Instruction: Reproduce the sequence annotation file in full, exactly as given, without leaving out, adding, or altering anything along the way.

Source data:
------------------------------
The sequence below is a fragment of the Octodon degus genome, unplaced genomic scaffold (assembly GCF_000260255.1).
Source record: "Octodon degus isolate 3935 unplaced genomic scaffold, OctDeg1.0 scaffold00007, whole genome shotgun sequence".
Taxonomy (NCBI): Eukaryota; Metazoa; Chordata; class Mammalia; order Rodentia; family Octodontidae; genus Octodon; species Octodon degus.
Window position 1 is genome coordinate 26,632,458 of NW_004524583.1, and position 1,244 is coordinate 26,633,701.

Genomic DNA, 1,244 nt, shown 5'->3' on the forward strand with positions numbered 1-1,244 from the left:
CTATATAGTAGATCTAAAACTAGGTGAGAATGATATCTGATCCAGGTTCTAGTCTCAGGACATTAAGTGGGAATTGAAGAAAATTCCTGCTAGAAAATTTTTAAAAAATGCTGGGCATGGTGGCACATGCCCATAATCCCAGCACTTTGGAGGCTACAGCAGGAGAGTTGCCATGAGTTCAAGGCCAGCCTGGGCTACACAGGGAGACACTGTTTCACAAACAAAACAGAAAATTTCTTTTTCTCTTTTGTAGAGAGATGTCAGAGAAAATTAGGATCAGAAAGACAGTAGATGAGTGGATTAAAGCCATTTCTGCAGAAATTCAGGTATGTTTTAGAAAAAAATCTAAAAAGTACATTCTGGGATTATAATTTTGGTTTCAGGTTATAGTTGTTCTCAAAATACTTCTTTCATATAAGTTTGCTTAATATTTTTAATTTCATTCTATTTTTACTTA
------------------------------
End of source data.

The sequence below is a fragment of the Octodon degus genome, unplaced genomic scaffold (assembly GCF_000260255.1).
Source record: "Octodon degus isolate 3935 unplaced genomic scaffold, OctDeg1.0 scaffold00007, whole genome shotgun sequence".
Taxonomy (NCBI): Eukaryota; Metazoa; Chordata; class Mammalia; order Rodentia; family Octodontidae; genus Octodon; species Octodon degus.
Window position 1 is genome coordinate 26,632,458 of NW_004524583.1, and position 1,244 is coordinate 26,633,701.

Genomic DNA, 1,244 nt, shown 5'->3' on the forward strand with positions numbered 1-1,244 from the left:
CTATATAGTAGATCTAAAACTAGGTGAGAATGATATCTGATCCAGGTTCTAGTCTCAGGACATTAAGTGGGAATTGAAGAAAATTCCTGCTAGAAAATTTTTAAAAAATGCTGGGCATGGTGGCACATGCCCATAATCCCAGCACTTTGGAGGCTACAGCAGGAGAGTTGCCATGAGTTCAAGGCCAGCCTGGGCTACACAGGGAGACACTGTTTCACAAACAAAACAGAAAATTTCTTTTTCTCTTTTGTAGAGAGATGTCAGAGAAAATTAGGATCAGAAAGACAGTAGATGAGTGGATTAAAGCCATTTCTGCAGAAATTCAGGTATGTTTTAGAAAAAAATCTAAAAAGTACATTCTGGGATTATAATTTTGGTTTCAGGTTATAGTTGTTCTCAAAATACTTCTTTCATATAAGTTTGCTTAATATTTTTAATTTCATTCTATTTTTACTTA